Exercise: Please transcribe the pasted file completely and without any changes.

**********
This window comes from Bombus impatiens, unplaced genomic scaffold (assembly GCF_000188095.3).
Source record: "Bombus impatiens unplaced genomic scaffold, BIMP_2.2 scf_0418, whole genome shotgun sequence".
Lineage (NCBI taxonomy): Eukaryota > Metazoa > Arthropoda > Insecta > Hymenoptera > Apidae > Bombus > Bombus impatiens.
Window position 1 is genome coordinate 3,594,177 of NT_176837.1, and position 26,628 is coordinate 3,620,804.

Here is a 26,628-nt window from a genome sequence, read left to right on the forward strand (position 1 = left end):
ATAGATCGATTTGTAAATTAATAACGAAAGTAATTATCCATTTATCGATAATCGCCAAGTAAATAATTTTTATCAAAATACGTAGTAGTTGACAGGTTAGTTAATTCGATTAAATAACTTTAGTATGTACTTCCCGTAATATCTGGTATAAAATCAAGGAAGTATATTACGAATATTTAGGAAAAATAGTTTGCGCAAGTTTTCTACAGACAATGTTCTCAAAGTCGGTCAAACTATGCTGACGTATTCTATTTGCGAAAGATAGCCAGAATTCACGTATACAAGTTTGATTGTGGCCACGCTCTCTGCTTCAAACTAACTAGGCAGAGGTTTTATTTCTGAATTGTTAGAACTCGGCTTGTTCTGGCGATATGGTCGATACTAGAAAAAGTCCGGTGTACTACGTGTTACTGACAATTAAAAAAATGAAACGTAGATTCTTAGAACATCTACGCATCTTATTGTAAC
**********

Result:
This window comes from Bombus impatiens, unplaced genomic scaffold (assembly GCF_000188095.3).
Source record: "Bombus impatiens unplaced genomic scaffold, BIMP_2.2 scf_0418, whole genome shotgun sequence".
Lineage (NCBI taxonomy): Eukaryota > Metazoa > Arthropoda > Insecta > Hymenoptera > Apidae > Bombus > Bombus impatiens.
Window position 1 is genome coordinate 3,594,177 of NT_176837.1, and position 26,628 is coordinate 3,620,804.

Here is a 26,628-nt window from a genome sequence, read left to right on the forward strand (position 1 = left end):
ATAGATCGATTTGTAAATTAATAACGAAAGTAATTATCCATTTATCGATAATCGCCAAGTAAATAATTTTTATCAAAATACGTAGTAGTTGACAGGTTAGTTAATTCGATTAAATAACTTTAGTATGTACTTCCCGTAATATCTGGTATAAAATCAAGGAAGTATATTACGAATATTTAGGAAAAATAGTTTGCGCAAGTTTTCTACAGACAATGTTCTCAAAGTCGGTCAAACTATGCTGACGTATTCTATTTGCGAAAGATAGCCAGAATTCACGTATACAAGTTTGATTGTGGCCACGCTCTCTGCTTCAAACTAACTAGGCAGAGGTTTTATTTCTGAATTGTTAGAACTCGGCTTGTTCTGGCGATATGGTCGATACTAGAAAAAGTCCGGTGTACTACGTGTTACTGACAATTAAAAAAATGAAACGTAGATTCTTAGAACATCTACGCATCTTATTGTAAC